Van drivers are protesting because of Van insurance and gasoline prices rising
The cost of petrol now averages 114p per litre and diesel 126p per litre – a side trip in addition to van insurance and road tax prices. The increase in the cost of fuel in the UK was protested yesterday by van and truck drivers. Disgruntled drivers in the south of England at the head of Marble Arch in convoys in order to express their dissatisfaction with increases across the industry.
Organizers transaction 2007 has welcomed about 300 vehicles an A40 protest, with another 100 reported in Wales, according to Times Online. “We are not multinational companies face – we are small and medium family farms built up over generations, with hard work and determination,” read a letter from the group to Gordon Brown.
Meanwhile, French President Nicolas Sarkozy said that at European level in the VAT cut would reduce the cost of fuel across the continent
Around 65 vehicles converging in Park Lane to protest against the 30% increase in prices of diesel pump in 12 months. The organizers presented a coffin to the Houses of Parliament to represent hundreds of transport companies argue that bankruptcy as a result.
It follows a 48-hour strike at Grangemouth oil refinery in Scotland in a dispute over pension changes. Tuesday, the protest was organised by the transaction 2007, one of the groups behind the fuel protests in 2000 that caused 90% of petrol stations to run dry.
The convoy started in Kent and direct M2 motorway in the capital.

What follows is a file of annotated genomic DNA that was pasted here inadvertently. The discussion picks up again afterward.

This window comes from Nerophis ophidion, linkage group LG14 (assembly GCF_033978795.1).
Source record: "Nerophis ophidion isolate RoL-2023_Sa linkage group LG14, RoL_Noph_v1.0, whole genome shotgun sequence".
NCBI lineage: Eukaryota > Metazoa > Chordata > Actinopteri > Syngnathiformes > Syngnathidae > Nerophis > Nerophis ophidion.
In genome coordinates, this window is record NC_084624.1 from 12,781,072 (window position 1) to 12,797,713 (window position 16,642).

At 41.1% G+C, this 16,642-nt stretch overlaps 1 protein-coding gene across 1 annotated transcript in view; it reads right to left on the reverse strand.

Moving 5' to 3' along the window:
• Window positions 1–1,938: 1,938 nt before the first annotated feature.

Organizers said fuel for a typical articulated lorry hour costs up to £ 1000 per week. The problem was exacerbated by foreign carriers arriving in the UK “fully on board with the fuel cheaper,” said spokesman Mike Presneill. “Our industry is the lifeblood of the UK economy,” he added.
“Fuel is increasing on a daily basis. It is now at levels that are bankrupting hundreds of small and medium-sized freight.” First to arrive was the driver Mick Clifton, 37, who works for JS Cook, a company based in Moulton Chapel in Lincolnshire. He said: “The price of fuel at the moment is ridiculous. We simply do not know if our jobs are about to be safe.
“If Gordon Brown not to do something about this soon will be out of office.” The road haulage association’s chief executive Roger King, urged the government to abandon plans to increase taxes on fuels 2p next October. He said: “We support a peaceful and legal protest and that this is what it is. We believe that such an exercise helps highlight the true carriers have feelings.” Manifestanti also delivered a letter summarizing their grievances to the Houses of Parliament, together with a copy of the 2005 Burns investigation. The independent investigation the effect of fuel taxation found that the level of duty diesel in the UK was higher than the EU average.
The road haulage association represents more than 10000 transport companies operating in the hire and reward sector of the United Kingdom basa logistics sector. The association provides dedicated advice, information and business services tailored to the needs of its members. Another key role is that of negotiator. Not only in high-profile discussions with Government on national issues, but also through regular contacts with local planning committees, regional transport groups and, of course, the European Commission.